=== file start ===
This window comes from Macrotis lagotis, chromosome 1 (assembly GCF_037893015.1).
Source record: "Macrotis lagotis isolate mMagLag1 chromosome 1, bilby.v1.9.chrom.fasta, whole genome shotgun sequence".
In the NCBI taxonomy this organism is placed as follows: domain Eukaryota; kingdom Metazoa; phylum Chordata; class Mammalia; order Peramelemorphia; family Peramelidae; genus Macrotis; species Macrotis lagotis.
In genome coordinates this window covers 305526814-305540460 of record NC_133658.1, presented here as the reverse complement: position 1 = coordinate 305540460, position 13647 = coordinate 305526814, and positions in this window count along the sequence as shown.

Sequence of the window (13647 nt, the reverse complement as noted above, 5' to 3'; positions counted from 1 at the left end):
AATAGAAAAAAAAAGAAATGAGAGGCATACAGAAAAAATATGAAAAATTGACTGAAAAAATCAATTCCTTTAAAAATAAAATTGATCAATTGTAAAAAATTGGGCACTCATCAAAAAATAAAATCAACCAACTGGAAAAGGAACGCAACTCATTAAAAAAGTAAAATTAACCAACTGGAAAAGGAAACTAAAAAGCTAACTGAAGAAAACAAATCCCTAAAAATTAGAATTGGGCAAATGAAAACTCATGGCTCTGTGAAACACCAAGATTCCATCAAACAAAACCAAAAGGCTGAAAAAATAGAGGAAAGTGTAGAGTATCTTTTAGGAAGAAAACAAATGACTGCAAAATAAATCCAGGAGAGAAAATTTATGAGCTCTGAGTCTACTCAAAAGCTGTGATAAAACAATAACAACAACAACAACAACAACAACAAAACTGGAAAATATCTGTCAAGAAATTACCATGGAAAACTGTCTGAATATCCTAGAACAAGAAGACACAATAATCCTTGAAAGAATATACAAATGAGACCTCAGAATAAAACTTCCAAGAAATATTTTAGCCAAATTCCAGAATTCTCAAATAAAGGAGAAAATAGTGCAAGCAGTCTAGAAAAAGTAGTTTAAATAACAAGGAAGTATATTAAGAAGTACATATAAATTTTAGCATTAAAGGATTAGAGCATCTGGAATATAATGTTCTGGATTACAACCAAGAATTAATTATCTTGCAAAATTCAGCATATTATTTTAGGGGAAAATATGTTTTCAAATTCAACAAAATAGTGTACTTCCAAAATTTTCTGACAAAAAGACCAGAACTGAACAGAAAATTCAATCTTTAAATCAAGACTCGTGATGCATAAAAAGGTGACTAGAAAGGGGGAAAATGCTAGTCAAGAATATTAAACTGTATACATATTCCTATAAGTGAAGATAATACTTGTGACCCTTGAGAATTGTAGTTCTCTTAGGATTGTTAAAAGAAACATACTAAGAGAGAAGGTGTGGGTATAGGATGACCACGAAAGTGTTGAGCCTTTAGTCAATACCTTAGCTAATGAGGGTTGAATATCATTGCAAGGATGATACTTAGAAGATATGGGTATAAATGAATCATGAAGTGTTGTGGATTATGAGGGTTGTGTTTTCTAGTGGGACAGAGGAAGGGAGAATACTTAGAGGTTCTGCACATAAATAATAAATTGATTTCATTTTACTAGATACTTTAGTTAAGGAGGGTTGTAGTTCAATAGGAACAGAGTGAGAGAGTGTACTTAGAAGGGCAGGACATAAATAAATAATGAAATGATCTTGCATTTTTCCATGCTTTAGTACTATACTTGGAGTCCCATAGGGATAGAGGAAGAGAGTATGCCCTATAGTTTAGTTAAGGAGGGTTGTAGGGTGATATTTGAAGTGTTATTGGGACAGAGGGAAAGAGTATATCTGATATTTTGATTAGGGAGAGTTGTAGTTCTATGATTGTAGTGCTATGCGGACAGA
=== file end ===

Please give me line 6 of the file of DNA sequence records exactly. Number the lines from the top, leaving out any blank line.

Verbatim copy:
AATAGAAAAAAAAAGAAATGAGAGGCATACAGAAAAAATATGAAAAATTGACTGAAAAAATCAATTCCTTTAAAAATAAAATTGATCAATTGTAAAAAATTGGGCACTCATCAAAAAATAAAATCAACCAACTGGAAAAGGAACGCAACTCATTAAAAAAGTAAAATTAACCAACTGGAAAAGGAAACTAAAAAGCTAACTGAAGAAAACAAATCCCTAAAAATTAGAATTGGGCAAATGAAAACTCATGGCTCTGTGAAACACCAAGATTCCATCAAACAAAACCAAAAGGCTGAAAAAATAGAGGAAAGTGTAGAGTATCTTTTAGGAAGAAAACAAATGACTGCAAAATAAATCCAGGAGAGAAAATTTATGAGCTCTGAGTCTACTCAAAAGCTGTGATAAAACAATAACAACAACAACAACAACAACAACAAAACTGGAAAATATCTGTCAAGAAATTACCATGGAAAACTGTCTGAATATCCTAGAACAAGAAGACACAATAATCCTTGAAAGAATATACAAATGAGACCTCAGAATAAAACTTCCAAGAAATATTTTAGCCAAATTCCAGAATTCTCAAATAAAGGAGAAAATAGTGCAAGCAGTCTAGAAAAAGTAGTTTAAATAACAAGGAAGTATATTAAGAAGTACATATAAATTTTAGCATTAAAGGATTAGAGCATCTGGAATATAATGTTCTGGATTACAACCAAGAATTAATTATCTTGCAAAATTCAGCATATTATTTTAGGGGAAAATATGTTTTCAAATTCAACAAAATAGTGTACTTCCAAAATTTTCTGACAAAAAGACCAGAACTGAACAGAAAATTCAATCTTTAAATCAAGACTCGTGATGCATAAAAAGGTGACTAGAAAGGGGGAAAATGCTAGTCAAGAATATTAAACTGTATACATATTCCTATAAGTGAAGATAATACTTGTGACCCTTGAGAATTGTAGTTCTCTTAGGATTGTTAAAAGAAACATACTAAGAGAGAAGGTGTGGGTATAGGATGACCACGAAAGTGTTGAGCCTTTAGTCAATACCTTAGCTAATGAGGGTTGAATATCATTGCAAGGATGATACTTAGAAGATATGGGTATAAATGAATCATGAAGTGTTGTGGATTATGAGGGTTGTGTTTTCTAGTGGGACAGAGGAAGGGAGAATACTTAGAGGTTCTGCACATAAATAATAAATTGATTTCATTTTACTAGATACTTTAGTTAAGGAGGGTTGTAGTTCAATAGGAACAGAGTGAGAGAGTGTACTTAGAAGGGCAGGACATAAATAAATAATGAAATGATCTTGCATTTTTCCATGCTTTAGTACTATACTTGGAGTCCCATAGGGATAGAGGAAGAGAGTATGCCCTATAGTTTAGTTAAGGAGGGTTGTAGGGTGATATTTGAAGTGTTATTGGGACAGAGGGAAAGAGTATATCTGATATTTTGATTAGGGAGAGTTGTAGTTCTATGATTGTAGTGCTATGCGGACAGA